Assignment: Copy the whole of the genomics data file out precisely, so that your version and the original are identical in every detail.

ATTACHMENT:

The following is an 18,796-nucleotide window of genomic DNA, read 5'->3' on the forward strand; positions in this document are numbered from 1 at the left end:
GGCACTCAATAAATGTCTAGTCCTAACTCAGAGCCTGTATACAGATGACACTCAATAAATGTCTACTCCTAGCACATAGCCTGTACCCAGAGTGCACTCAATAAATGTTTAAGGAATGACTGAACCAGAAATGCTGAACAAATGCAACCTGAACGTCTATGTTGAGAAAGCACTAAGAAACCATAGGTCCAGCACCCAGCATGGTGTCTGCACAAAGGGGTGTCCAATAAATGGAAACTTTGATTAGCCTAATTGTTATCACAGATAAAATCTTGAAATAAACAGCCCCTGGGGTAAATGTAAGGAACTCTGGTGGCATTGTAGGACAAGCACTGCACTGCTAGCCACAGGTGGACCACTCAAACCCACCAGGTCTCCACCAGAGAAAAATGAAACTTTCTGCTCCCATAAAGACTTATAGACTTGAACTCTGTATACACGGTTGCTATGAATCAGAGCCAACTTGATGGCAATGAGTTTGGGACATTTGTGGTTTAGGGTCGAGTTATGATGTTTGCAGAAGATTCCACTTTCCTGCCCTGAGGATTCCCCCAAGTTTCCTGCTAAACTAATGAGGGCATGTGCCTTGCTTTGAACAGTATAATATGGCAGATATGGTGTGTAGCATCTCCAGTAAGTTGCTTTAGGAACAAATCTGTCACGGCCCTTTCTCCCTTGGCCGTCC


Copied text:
The following is an 18,796-nucleotide window of genomic DNA, read 5'->3' on the forward strand; positions in this document are numbered from 1 at the left end:
GGCACTCAATAAATGTCTAGTCCTAACTCAGAGCCTGTATACAGATGACACTCAATAAATGTCTACTCCTAGCACATAGCCTGTACCCAGAGTGCACTCAATAAATGTTTAAGGAATGACTGAACCAGAAATGCTGAACAAATGCAACCTGAACGTCTATGTTGAGAAAGCACTAAGAAACCATAGGTCCAGCACCCAGCATGGTGTCTGCACAAAGGGGTGTCCAATAAATGGAAACTTTGATTAGCCTAATTGTTATCACAGATAAAATCTTGAAATAAACAGCCCCTGGGGTAAATGTAAGGAACTCTGGTGGCATTGTAGGACAAGCACTGCACTGCTAGCCACAGGTGGACCACTCAAACCCACCAGGTCTCCACCAGAGAAAAATGAAACTTTCTGCTCCCATAAAGACTTATAGACTTGAACTCTGTATACACGGTTGCTATGAATCAGAGCCAACTTGATGGCAATGAGTTTGGGACATTTGTGGTTTAGGGTCGAGTTATGATGTTTGCAGAAGATTCCACTTTCCTGCCCTGAGGATTCCCCCAAGTTTCCTGCTAAACTAATGAGGGCATGTGCCTTGCTTTGAACAGTATAATATGGCAGATATGGTGTGTAGCATCTCCAGTAAGTTGCTTTAGGAACAAATCTGTCACGGCCCTTTCTCCCTTGGCCGTCC